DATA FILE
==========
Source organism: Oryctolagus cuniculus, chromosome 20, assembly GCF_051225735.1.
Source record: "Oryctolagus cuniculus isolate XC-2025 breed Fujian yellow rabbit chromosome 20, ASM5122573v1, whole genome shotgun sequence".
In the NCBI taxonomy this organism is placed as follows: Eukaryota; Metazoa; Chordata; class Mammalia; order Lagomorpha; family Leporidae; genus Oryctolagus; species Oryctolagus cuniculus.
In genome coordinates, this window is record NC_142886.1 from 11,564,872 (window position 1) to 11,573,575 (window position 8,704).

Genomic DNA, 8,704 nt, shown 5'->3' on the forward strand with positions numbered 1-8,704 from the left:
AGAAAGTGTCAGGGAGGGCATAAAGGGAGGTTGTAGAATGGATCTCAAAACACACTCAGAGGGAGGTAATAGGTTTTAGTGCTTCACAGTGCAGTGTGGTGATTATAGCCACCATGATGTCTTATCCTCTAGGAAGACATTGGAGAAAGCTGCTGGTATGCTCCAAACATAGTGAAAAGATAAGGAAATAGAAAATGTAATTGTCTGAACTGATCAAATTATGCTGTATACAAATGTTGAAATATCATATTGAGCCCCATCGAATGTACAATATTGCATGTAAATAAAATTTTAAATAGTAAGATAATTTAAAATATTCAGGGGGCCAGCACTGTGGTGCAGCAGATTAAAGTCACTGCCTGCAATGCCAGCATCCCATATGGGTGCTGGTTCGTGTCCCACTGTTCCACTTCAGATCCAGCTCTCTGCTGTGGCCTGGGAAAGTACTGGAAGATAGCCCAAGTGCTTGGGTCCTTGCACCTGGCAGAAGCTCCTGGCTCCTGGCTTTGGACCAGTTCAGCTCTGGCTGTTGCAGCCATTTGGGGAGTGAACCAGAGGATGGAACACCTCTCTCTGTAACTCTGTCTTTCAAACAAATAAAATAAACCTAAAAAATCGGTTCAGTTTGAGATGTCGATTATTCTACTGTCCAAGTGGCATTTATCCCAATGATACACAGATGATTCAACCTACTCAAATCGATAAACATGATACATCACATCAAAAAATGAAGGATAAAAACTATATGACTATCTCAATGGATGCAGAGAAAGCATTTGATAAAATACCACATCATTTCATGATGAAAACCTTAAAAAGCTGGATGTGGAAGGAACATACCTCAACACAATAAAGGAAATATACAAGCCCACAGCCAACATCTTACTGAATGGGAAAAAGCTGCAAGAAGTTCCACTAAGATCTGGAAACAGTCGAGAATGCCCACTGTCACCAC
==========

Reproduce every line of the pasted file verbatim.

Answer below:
Source organism: Oryctolagus cuniculus, chromosome 20, assembly GCF_051225735.1.
Source record: "Oryctolagus cuniculus isolate XC-2025 breed Fujian yellow rabbit chromosome 20, ASM5122573v1, whole genome shotgun sequence".
In the NCBI taxonomy this organism is placed as follows: Eukaryota; Metazoa; Chordata; class Mammalia; order Lagomorpha; family Leporidae; genus Oryctolagus; species Oryctolagus cuniculus.
In genome coordinates, this window is record NC_142886.1 from 11,564,872 (window position 1) to 11,573,575 (window position 8,704).

Genomic DNA, 8,704 nt, shown 5'->3' on the forward strand with positions numbered 1-8,704 from the left:
AGAAAGTGTCAGGGAGGGCATAAAGGGAGGTTGTAGAATGGATCTCAAAACACACTCAGAGGGAGGTAATAGGTTTTAGTGCTTCACAGTGCAGTGTGGTGATTATAGCCACCATGATGTCTTATCCTCTAGGAAGACATTGGAGAAAGCTGCTGGTATGCTCCAAACATAGTGAAAAGATAAGGAAATAGAAAATGTAATTGTCTGAACTGATCAAATTATGCTGTATACAAATGTTGAAATATCATATTGAGCCCCATCGAATGTACAATATTGCATGTAAATAAAATTTTAAATAGTAAGATAATTTAAAATATTCAGGGGGCCAGCACTGTGGTGCAGCAGATTAAAGTCACTGCCTGCAATGCCAGCATCCCATATGGGTGCTGGTTCGTGTCCCACTGTTCCACTTCAGATCCAGCTCTCTGCTGTGGCCTGGGAAAGTACTGGAAGATAGCCCAAGTGCTTGGGTCCTTGCACCTGGCAGAAGCTCCTGGCTCCTGGCTTTGGACCAGTTCAGCTCTGGCTGTTGCAGCCATTTGGGGAGTGAACCAGAGGATGGAACACCTCTCTCTGTAACTCTGTCTTTCAAACAAATAAAATAAACCTAAAAAATCGGTTCAGTTTGAGATGTCGATTATTCTACTGTCCAAGTGGCATTTATCCCAATGATACACAGATGATTCAACCTACTCAAATCGATAAACATGATACATCACATCAAAAAATGAAGGATAAAAACTATATGACTATCTCAATGGATGCAGAGAAAGCATTTGATAAAATACCACATCATTTCATGATGAAAACCTTAAAAAGCTGGATGTGGAAGGAACATACCTCAACACAATAAAGGAAATATACAAGCCCACAGCCAACATCTTACTGAATGGGAAAAAGCTGCAAGAAGTTCCACTAAGATCTGGAAACAGTCGAGAATGCCCACTGTCACCAC